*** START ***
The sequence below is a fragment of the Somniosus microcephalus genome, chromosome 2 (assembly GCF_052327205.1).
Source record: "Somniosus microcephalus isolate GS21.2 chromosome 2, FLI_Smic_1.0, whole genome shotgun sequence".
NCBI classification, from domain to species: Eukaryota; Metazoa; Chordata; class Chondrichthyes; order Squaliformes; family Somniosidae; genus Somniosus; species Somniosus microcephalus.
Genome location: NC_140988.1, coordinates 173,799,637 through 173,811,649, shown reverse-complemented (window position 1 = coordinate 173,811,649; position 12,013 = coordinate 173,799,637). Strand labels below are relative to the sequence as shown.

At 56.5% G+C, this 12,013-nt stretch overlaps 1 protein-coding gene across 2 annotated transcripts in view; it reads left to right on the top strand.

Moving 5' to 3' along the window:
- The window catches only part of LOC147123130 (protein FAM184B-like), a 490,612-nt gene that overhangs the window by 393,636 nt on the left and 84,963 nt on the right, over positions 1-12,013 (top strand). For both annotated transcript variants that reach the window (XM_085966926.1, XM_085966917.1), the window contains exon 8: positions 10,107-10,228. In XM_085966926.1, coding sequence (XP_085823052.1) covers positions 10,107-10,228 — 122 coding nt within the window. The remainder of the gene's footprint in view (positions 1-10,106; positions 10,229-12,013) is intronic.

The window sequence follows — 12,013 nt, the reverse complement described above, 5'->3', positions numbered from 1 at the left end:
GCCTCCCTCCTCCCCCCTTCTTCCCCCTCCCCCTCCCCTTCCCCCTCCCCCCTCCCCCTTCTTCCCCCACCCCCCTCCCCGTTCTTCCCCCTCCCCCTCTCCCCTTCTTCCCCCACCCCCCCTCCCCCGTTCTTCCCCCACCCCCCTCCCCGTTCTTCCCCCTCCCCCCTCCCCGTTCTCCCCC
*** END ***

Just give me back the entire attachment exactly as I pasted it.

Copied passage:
The sequence below is a fragment of the Somniosus microcephalus genome, chromosome 2 (assembly GCF_052327205.1).
Source record: "Somniosus microcephalus isolate GS21.2 chromosome 2, FLI_Smic_1.0, whole genome shotgun sequence".
NCBI classification, from domain to species: Eukaryota; Metazoa; Chordata; class Chondrichthyes; order Squaliformes; family Somniosidae; genus Somniosus; species Somniosus microcephalus.
Genome location: NC_140988.1, coordinates 173,799,637 through 173,811,649, shown reverse-complemented (window position 1 = coordinate 173,811,649; position 12,013 = coordinate 173,799,637). Strand labels below are relative to the sequence as shown.

At 56.5% G+C, this 12,013-nt stretch overlaps 1 protein-coding gene across 2 annotated transcripts in view; it reads left to right on the top strand.

Moving 5' to 3' along the window:
- The window catches only part of LOC147123130 (protein FAM184B-like), a 490,612-nt gene that overhangs the window by 393,636 nt on the left and 84,963 nt on the right, over positions 1-12,013 (top strand). For both annotated transcript variants that reach the window (XM_085966926.1, XM_085966917.1), the window contains exon 8: positions 10,107-10,228. In XM_085966926.1, coding sequence (XP_085823052.1) covers positions 10,107-10,228 — 122 coding nt within the window. The remainder of the gene's footprint in view (positions 1-10,106; positions 10,229-12,013) is intronic.

The window sequence follows — 12,013 nt, the reverse complement described above, 5'->3', positions numbered from 1 at the left end:
GCCTCCCTCCTCCCCCCTTCTTCCCCCTCCCCCTCCCCTTCCCCCTCCCCCCTCCCCCTTCTTCCCCCACCCCCCTCCCCGTTCTTCCCCCTCCCCCTCTCCCCTTCTTCCCCCACCCCCCCTCCCCCGTTCTTCCCCCACCCCCCTCCCCGTTCTTCCCCCTCCCCCCTCCCCGTTCTCCCCC